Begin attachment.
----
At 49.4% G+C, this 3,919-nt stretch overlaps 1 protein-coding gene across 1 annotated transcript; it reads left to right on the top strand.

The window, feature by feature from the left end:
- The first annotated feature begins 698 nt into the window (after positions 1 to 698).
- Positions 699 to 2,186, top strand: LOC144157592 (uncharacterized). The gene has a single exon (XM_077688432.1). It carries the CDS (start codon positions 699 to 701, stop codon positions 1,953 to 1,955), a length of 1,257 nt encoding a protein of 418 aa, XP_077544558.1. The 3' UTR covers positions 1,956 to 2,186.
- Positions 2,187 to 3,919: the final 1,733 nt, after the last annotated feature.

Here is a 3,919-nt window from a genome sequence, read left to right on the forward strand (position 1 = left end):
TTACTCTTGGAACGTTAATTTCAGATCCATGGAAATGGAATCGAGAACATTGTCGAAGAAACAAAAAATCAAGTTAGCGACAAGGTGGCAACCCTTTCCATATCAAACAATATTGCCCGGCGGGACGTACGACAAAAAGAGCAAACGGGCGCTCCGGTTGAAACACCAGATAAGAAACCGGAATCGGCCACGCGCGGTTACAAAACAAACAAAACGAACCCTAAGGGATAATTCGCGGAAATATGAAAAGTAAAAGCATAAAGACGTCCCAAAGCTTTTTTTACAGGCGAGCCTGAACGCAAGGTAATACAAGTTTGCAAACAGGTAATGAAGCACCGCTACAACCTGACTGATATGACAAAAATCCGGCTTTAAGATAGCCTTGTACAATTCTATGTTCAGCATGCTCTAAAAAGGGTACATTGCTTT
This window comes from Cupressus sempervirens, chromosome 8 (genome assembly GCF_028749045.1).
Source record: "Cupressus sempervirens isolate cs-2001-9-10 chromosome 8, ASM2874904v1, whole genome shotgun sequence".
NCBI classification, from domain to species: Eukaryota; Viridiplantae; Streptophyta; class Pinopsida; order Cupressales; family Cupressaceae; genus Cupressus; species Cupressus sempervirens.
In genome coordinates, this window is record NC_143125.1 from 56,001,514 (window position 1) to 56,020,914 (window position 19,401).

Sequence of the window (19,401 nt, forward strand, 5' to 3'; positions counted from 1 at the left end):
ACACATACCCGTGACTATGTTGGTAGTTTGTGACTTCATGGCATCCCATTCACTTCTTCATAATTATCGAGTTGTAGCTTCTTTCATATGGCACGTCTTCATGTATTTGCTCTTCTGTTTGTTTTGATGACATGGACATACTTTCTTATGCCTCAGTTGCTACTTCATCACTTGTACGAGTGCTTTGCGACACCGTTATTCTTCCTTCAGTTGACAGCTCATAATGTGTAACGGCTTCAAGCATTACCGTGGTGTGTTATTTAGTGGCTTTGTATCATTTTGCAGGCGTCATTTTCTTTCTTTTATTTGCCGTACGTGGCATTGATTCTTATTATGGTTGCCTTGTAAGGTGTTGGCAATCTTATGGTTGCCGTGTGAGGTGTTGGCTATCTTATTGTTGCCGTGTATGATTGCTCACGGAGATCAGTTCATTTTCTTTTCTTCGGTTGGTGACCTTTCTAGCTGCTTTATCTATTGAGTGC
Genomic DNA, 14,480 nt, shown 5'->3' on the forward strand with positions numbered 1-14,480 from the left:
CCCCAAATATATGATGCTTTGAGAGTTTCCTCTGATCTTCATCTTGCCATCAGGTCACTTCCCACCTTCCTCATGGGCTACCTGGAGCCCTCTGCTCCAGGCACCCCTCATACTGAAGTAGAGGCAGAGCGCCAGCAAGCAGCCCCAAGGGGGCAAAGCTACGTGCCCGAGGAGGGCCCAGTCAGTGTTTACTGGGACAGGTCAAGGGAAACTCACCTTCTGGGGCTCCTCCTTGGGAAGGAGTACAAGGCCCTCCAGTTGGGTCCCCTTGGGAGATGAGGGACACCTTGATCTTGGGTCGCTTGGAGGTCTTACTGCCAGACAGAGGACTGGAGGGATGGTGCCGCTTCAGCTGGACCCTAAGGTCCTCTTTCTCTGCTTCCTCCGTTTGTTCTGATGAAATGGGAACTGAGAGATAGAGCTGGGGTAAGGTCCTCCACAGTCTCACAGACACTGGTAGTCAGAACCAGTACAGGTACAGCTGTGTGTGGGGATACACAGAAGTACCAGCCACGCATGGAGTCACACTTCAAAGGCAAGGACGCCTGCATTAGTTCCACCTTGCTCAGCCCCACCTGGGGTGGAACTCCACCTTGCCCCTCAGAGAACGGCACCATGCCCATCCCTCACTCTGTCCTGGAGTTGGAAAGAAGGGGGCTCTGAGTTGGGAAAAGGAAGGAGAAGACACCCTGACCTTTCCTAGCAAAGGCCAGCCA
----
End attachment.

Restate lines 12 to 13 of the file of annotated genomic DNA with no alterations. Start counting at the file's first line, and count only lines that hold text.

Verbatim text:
Sequence of the window (19,401 nt, forward strand, 5' to 3'; positions counted from 1 at the left end):
ACACATACCCGTGACTATGTTGGTAGTTTGTGACTTCATGGCATCCCATTCACTTCTTCATAATTATCGAGTTGTAGCTTCTTTCATATGGCACGTCTTCATGTATTTGCTCTTCTGTTTGTTTTGATGACATGGACATACTTTCTTATGCCTCAGTTGCTACTTCATCACTTGTACGAGTGCTTTGCGACACCGTTATTCTTCCTTCAGTTGACAGCTCATAATGTGTAACGGCTTCAAGCATTACCGTGGTGTGTTATTTAGTGGCTTTGTATCATTTTGCAGGCGTCATTTTCTTTCTTTTATTTGCCGTACGTGGCATTGATTCTTATTATGGTTGCCTTGTAAGGTGTTGGCAATCTTATGGTTGCCGTGTGAGGTGTTGGCTATCTTATTGTTGCCGTGTATGATTGCTCACGGAGATCAGTTCATTTTCTTTTCTTCGGTTGGTGACCTTTCTAGCTGCTTTATCTATTGAGTGC